Thursday, March 19, 2009

Headlines Thursday 19th March 2009

$300m alcopops tax must now be returned to distillers: Gillard
Almost $300 million already collected under the alcopops tax, may have to be returned to the makers of pre-mixed alcoholic drinks.
Two houses targeted in drive-by shootings in Sydney's west
Two homes have been riddled by bullets in Sydney's west overnight after seperate drive-by shootings.Laura Tunstall is there.
Fritzl admits murder, enslavement charge
Jurors in the trial of Josef Fritzl could first send him to a mental institution, but he may later be transferred to prison.
Woman gives birth on plane, leaves baby behind
A woman has given birth while flying to New Zealand from Western Samoa but left the baby behind on the plane after it landed in Auckland, authorities say.
Astro-bat hitches ride on space shuttle Discovery
The seven astronauts aboard the space shuttle Discovery had an unexpected companion during their liftoff from the Kennedy Space Centre earlier this week, the US space agency says.
Rudd's $900 cash bonus in jeopardy
Australians eagerly awaiting $900 bonus payments from the Federal Government could soon be bitterly disappointed.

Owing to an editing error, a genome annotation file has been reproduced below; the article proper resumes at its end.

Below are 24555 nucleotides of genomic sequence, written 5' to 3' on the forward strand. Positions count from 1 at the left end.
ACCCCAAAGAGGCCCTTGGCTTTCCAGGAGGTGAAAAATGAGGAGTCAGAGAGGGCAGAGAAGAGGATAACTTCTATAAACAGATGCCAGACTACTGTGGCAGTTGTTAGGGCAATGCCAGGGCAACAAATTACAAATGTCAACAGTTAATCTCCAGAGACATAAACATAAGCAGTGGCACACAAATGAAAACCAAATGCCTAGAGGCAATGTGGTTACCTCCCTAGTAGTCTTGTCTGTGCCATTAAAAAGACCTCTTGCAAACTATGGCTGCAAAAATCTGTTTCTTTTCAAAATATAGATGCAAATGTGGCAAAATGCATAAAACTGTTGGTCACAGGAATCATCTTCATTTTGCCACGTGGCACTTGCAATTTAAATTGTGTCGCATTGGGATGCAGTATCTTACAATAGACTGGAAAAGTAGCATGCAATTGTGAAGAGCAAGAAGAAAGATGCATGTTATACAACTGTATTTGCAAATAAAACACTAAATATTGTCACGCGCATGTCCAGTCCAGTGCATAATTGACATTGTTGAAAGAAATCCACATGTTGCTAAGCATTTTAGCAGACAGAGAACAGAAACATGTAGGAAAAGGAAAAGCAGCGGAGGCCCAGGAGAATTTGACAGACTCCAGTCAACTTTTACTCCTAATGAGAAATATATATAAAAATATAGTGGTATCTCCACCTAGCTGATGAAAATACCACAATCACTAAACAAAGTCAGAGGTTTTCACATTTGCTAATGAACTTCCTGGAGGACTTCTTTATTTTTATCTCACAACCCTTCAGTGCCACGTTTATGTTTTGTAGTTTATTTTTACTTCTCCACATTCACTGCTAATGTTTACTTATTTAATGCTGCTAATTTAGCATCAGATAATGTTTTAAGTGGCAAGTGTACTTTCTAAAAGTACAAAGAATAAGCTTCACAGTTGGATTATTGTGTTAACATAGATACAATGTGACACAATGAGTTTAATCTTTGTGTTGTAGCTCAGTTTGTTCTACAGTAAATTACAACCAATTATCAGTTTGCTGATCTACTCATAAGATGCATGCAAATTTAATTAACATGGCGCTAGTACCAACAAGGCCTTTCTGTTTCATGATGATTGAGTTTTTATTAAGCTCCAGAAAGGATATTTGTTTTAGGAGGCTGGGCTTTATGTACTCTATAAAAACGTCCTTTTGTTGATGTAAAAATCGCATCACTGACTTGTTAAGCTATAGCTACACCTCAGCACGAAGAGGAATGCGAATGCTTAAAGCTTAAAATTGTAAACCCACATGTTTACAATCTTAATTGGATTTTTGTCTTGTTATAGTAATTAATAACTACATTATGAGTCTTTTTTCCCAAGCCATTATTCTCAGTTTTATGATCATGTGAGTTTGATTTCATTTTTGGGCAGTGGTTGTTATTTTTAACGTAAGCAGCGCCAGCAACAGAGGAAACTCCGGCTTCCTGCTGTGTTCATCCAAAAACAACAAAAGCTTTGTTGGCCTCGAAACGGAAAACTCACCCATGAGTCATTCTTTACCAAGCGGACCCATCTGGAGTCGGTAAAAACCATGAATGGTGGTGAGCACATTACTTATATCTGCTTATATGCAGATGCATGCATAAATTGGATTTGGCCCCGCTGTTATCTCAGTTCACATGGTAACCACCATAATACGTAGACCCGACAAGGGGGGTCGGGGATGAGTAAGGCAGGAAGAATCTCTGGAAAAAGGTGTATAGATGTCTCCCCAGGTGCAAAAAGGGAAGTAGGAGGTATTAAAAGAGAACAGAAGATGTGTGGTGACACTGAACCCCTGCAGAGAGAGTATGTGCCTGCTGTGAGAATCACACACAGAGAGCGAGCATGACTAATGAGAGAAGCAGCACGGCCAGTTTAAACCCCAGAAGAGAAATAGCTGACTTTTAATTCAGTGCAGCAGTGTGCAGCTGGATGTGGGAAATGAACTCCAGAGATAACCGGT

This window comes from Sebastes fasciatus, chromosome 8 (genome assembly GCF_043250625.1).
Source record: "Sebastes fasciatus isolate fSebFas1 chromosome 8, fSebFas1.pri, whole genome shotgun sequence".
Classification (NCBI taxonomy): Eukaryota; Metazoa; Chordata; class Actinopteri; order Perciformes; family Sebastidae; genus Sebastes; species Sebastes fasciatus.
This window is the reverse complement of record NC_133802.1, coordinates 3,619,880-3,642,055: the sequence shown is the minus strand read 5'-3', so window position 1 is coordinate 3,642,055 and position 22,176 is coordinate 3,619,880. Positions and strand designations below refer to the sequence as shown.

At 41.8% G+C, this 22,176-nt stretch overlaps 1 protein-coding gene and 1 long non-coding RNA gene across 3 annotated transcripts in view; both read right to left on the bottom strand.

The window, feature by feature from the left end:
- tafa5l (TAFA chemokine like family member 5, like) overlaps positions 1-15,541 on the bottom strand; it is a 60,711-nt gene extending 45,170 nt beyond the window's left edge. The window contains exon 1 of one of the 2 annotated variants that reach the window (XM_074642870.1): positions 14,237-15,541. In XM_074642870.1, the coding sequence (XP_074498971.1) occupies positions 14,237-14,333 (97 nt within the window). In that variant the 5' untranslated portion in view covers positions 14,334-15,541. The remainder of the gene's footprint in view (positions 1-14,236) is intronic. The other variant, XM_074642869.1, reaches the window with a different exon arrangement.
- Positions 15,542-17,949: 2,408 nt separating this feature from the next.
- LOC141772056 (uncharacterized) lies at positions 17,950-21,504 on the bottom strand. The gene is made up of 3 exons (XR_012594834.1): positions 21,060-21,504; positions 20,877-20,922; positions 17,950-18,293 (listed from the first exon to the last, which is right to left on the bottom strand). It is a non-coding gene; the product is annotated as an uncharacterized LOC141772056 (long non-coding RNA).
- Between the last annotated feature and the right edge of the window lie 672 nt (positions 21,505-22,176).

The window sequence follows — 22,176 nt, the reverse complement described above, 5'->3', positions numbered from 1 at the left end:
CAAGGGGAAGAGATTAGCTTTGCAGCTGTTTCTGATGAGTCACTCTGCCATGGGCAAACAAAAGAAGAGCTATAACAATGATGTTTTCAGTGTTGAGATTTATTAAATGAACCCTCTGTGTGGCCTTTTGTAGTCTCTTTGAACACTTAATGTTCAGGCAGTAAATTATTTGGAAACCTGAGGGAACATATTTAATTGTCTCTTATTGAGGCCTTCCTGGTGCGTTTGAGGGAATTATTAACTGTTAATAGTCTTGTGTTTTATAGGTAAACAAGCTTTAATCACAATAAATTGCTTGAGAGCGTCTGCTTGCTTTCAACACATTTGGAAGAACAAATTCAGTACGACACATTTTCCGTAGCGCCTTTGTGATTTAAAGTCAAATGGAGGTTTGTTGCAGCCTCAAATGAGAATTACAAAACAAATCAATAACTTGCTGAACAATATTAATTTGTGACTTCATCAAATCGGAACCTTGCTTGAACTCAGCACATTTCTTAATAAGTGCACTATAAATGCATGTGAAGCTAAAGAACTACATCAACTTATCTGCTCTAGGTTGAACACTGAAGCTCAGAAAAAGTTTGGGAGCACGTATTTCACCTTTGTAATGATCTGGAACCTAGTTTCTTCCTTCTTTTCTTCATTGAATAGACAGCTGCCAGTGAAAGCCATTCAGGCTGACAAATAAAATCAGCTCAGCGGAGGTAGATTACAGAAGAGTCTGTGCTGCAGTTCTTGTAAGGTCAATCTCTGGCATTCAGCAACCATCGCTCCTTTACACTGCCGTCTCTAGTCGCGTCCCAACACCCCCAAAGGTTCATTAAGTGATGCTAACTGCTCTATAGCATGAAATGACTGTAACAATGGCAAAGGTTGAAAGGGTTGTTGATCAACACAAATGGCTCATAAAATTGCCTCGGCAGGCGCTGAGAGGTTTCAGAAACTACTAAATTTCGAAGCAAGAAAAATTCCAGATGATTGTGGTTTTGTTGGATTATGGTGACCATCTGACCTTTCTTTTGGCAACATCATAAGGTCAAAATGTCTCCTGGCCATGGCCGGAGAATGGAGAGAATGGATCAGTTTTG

AIG boss asks bonus recipients to return half the cash
Don't send tax cash to distillers: Oppn
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When men of honour speak the nation must listen
Piers Akerman
COL Dillon is a man of impeccable reputation. A former Queensland police inspector, a whistleblower to the Fitzgerald Inquiry which exposed corruption at the highest levels of the Queensland Police Force, he won respect for the brave stand he took against entrenched crime. He is beyond reproach. -We await what the polls suggest will be a close election .. the unfairness of that thought outrages me .. I do not believe that Queensland should reward incompetent government with more time. But I recognize it may.
Another issue that is related, and not about me, I would like to bring to your attention. The 5T Vietnamese gang was disbanded after the leader’s death. The public do not know how or why, but they have a right to know, and a need to know.
As a school teacher in that neighborhood following the disbandment I am privy to some facts. I recall one year 7 boy who was a little miserable because he felt he was a 5T gang member and that his life would follow in a fatalistic direction and nothing mattered. He didn’t know that the 5T gang was no more and he didn’t know why. It wasn’t my fault, but he grew up to leave school a fine young man and not a gang member.
The Cabramatta community is part of the Western Sydney ‘Bible Belt’ with many Christian churches working with some people who are desperate and in need. One such church converted one of the high ranking members of the gang .. maybe a few. So that when the leader died, the gang leadership approached the police and suggested they disband them while they had a chance to “A snake without a head.”